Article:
These are the normal principles accepted by Protestant churches, such as In Touch Ministries of Atlanta, Georgia, https://www.intouch.org/read/life-principle-21-obedience-always-brings-blessing , and there is nothing at all odd about D&C 130:20-21 or Isaiah 58:6-11 stating that principle.  It is not an "LDS paradigm."  So, I am  not sure why you would find that so strange or problematic.  Of course we give gifts to many people we know without ever expecting anything in return, and the Savior graciously does the same for us -- that is what the Atonement was all about -- paying a bitter price for all of us sinners, so that we can return to our Heavenly Father at the end of this life.  But there is a catch:  We must accept that free gift.  We must have faith.  And it is by our obedience that we demonstrate that we have faith.  We must be reconciled unto God by repentance, and by faith in the healing, salvific power of the atoning sacrifice by Jesus.  The joyous  message of the Gospel (the "Good News") is that the offer is free.  He already paid the price for us.  We have only to accept it.  And he can know that we accept it by our actions.  We show our love for Jesus by our obedience to his commandments.  Jesus himself said, "If ye love me, keep my commandments." (John 14:15)  Pretty simple, huh?!  What is so weird about that, Tacenda?  Haven't you spent your life loving others?  Don't you love Jesus?  Who on this board would say, "no."

 

Robert, read this site, tell me what you think. I quoted from it below. It's along it's lines that I believe, not completely though. In the article it mentions being in bondage. I know I could do better in my every day existance, but His gift is free. That's why it's so special. By our thankfulness in our hearts we do good works, or people that don't believe in God do good works for nothing at all. They don't even believe in an after life. How much better is that than someone who is doing it because we owe someone or want something. Doing it just because it's the right thing, because we love others and don't worry about ourselves. Or using our moral compass, not something outside of us telling us we must do this or that, but just by "being". 

The reason I don't like people doing things because they've covenated or promised or for the ability to be saved, bothers me. I can't trust it. Because I don't know how sincere it is. That it comes from the heart or not. I've seen how someone can change in a split second when they treat you well, until.....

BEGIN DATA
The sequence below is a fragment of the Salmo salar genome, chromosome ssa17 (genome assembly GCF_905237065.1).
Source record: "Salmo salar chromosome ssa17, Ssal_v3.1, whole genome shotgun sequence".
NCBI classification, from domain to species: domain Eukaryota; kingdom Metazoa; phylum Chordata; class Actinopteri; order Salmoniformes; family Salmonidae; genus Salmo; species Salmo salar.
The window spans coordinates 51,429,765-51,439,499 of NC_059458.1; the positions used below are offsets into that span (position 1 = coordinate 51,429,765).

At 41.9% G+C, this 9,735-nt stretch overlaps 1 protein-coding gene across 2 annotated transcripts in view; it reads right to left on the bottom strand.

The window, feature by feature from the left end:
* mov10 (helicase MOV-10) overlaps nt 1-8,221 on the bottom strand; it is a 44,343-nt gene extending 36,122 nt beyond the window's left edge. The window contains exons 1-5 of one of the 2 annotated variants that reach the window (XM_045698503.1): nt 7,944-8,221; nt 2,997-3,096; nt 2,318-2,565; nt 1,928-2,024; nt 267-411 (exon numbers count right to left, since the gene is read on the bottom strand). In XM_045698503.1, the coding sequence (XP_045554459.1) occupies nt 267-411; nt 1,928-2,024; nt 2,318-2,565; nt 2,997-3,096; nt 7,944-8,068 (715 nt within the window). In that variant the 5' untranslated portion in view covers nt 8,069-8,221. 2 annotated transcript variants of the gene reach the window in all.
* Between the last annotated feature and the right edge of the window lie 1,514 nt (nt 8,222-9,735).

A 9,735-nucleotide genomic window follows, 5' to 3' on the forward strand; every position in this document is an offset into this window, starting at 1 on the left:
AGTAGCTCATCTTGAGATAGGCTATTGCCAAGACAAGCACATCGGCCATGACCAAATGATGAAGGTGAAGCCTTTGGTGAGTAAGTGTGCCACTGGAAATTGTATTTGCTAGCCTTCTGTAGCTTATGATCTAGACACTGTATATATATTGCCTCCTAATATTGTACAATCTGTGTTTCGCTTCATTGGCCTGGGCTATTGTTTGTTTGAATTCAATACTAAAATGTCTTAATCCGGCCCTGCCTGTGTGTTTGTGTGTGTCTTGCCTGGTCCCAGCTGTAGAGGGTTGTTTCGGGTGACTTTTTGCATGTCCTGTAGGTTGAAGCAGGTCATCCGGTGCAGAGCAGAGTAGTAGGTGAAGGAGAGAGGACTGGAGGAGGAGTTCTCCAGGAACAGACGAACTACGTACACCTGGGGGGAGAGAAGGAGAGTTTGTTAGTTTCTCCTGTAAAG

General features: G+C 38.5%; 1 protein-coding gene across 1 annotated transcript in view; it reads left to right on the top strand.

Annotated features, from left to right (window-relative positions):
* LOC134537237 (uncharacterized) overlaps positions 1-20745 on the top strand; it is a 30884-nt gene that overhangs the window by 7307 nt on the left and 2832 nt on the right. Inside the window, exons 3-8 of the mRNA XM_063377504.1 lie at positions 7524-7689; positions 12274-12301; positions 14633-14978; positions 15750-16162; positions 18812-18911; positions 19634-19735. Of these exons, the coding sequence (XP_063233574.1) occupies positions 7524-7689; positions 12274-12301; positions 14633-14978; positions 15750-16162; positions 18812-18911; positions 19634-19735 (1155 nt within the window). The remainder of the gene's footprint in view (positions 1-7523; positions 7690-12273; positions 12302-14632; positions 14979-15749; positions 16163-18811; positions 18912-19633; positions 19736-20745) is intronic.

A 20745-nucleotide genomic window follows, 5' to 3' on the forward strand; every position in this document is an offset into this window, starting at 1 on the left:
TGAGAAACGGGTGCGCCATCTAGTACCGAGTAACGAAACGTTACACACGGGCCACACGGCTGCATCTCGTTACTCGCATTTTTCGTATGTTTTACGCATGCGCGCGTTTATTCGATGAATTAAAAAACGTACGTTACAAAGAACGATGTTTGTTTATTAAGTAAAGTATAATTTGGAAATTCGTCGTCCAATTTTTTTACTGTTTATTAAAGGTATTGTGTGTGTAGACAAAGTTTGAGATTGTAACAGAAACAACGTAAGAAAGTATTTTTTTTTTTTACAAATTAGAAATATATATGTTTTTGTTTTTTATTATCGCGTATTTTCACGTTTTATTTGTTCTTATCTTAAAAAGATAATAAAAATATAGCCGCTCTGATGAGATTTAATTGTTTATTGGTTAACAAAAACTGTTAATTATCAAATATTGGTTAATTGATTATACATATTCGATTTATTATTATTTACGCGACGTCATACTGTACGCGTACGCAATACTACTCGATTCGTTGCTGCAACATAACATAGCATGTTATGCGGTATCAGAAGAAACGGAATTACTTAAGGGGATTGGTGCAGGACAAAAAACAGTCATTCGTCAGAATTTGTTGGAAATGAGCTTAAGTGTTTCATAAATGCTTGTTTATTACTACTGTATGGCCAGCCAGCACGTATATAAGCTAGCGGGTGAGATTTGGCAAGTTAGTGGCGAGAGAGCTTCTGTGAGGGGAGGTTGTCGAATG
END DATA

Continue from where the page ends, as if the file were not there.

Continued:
http://www.whatisgrace.net/gods-grace-is-a-free-gift/

Many Christians still think that they are justified, that is made right with God (both before salvation and after salvation) by what they do. They judge their standing with God based on" their performance. That is dangerous and unbiblical because that kind of believe creates an unhealthy sin consciousness. Instead of the believer being conscious of the fact that he has been made the righteousness of God in Christ Jesus—that he is as righteous as God (because of Jesus’ work alone), he becomes conscious of sin and the law and so again lives in bondage under the law. That is like a sow returning to its vomit.  We are righteous by faith alone and we should never judge our righteousness based on our performance. God’s grace alone is the power that initiates, sustains, perfects, and finishes our righteousness.

 

Edited by Tacenda
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3 hours ago, Tacenda said:

I've always liked the idea of doing right because it's the right thing to do, not for something in return.

Oh, most certainly!  I think it is important that we loved right more than wrong, and not just because of an expected reward. But if you do right, you'll be rewarded -- it's inescapable!  Imagine the reverse:  Let's say that you committed only one sin in your entire life. And further that, because you feared punishment, and for that reason alone you repented. Do you then expect that God will throw you into hell because you only repented out of fear, and not because you loved the idea of doing right?  If so, I would say that God has ceased to be God. 

The Lord made something very clear in the New Testament, when he said in Matthew 7:

7 ¶ Ask, and it shall be given you; seek, and ye shall find; knock, 
and it shall be opened unto you:
8 For every one that asketh receiveth; and he that seeketh findeth; 
and to him that knocketh it shall be opened.
9 Or what man is there of you, whom if his son ask bread, will he 
give him a stone?
10 Or if he ask a fish, will he give him a serpent?
11 If ye then, being evil, know how to give good gifts unto your 
children, how much more shall your Father which is in heaven give 
good things to them that ask him?

We look for a forgiveness of our sins, and through faith, repentance, baptism and the gift of the Holy Ghost, as well as keeping ourselves as much as possible unspotted from the world we will achieve that, simply because Christ has paid for our sins -- that's the grace part of the Atonement.  And this will be so, regardless of whether we liked righteousness or were merely righteous because we feared punishment.  Inheriting the Terrestrial Kingdom is no small reward, and that's what we'll get for our merely doing right, even if we really wanted to do bad things but resisted doing them. Seems fair, to me at least.